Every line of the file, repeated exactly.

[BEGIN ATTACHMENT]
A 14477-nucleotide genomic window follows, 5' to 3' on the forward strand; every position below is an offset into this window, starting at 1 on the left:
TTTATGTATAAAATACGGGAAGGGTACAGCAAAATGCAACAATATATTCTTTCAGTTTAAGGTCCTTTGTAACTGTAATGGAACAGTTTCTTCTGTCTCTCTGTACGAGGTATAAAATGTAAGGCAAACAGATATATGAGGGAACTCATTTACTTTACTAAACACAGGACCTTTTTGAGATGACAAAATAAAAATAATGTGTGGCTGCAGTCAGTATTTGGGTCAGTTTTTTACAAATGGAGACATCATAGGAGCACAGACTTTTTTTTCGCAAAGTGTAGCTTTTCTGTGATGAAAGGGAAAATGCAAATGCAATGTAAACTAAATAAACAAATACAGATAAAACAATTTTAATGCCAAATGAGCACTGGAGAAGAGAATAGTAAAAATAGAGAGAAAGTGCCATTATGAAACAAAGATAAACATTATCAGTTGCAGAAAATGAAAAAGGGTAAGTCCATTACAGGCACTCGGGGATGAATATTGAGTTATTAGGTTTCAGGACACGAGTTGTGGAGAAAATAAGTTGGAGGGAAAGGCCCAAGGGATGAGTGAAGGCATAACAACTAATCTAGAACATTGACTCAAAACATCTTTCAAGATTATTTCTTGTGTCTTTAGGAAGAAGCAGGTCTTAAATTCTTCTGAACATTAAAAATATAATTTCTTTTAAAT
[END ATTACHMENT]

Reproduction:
A 14477-nucleotide genomic window follows, 5' to 3' on the forward strand; every position below is an offset into this window, starting at 1 on the left:
TTTATGTATAAAATACGGGAAGGGTACAGCAAAATGCAACAATATATTCTTTCAGTTTAAGGTCCTTTGTAACTGTAATGGAACAGTTTCTTCTGTCTCTCTGTACGAGGTATAAAATGTAAGGCAAACAGATATATGAGGGAACTCATTTACTTTACTAAACACAGGACCTTTTTGAGATGACAAAATAAAAATAATGTGTGGCTGCAGTCAGTATTTGGGTCAGTTTTTTACAAATGGAGACATCATAGGAGCACAGACTTTTTTTTCGCAAAGTGTAGCTTTTCTGTGATGAAAGGGAAAATGCAAATGCAATGTAAACTAAATAAACAAATACAGATAAAACAATTTTAATGCCAAATGAGCACTGGAGAAGAGAATAGTAAAAATAGAGAGAAAGTGCCATTATGAAACAAAGATAAACATTATCAGTTGCAGAAAATGAAAAAGGGTAAGTCCATTACAGGCACTCGGGGATGAATATTGAGTTATTAGGTTTCAGGACACGAGTTGTGGAGAAAATAAGTTGGAGGGAAAGGCCCAAGGGATGAGTGAAGGCATAACAACTAATCTAGAACATTGACTCAAAACATCTTTCAAGATTATTTCTTGTGTCTTTAGGAAGAAGCAGGTCTTAAATTCTTCTGAACATTAAAAATATAATTTCTTTTAAAT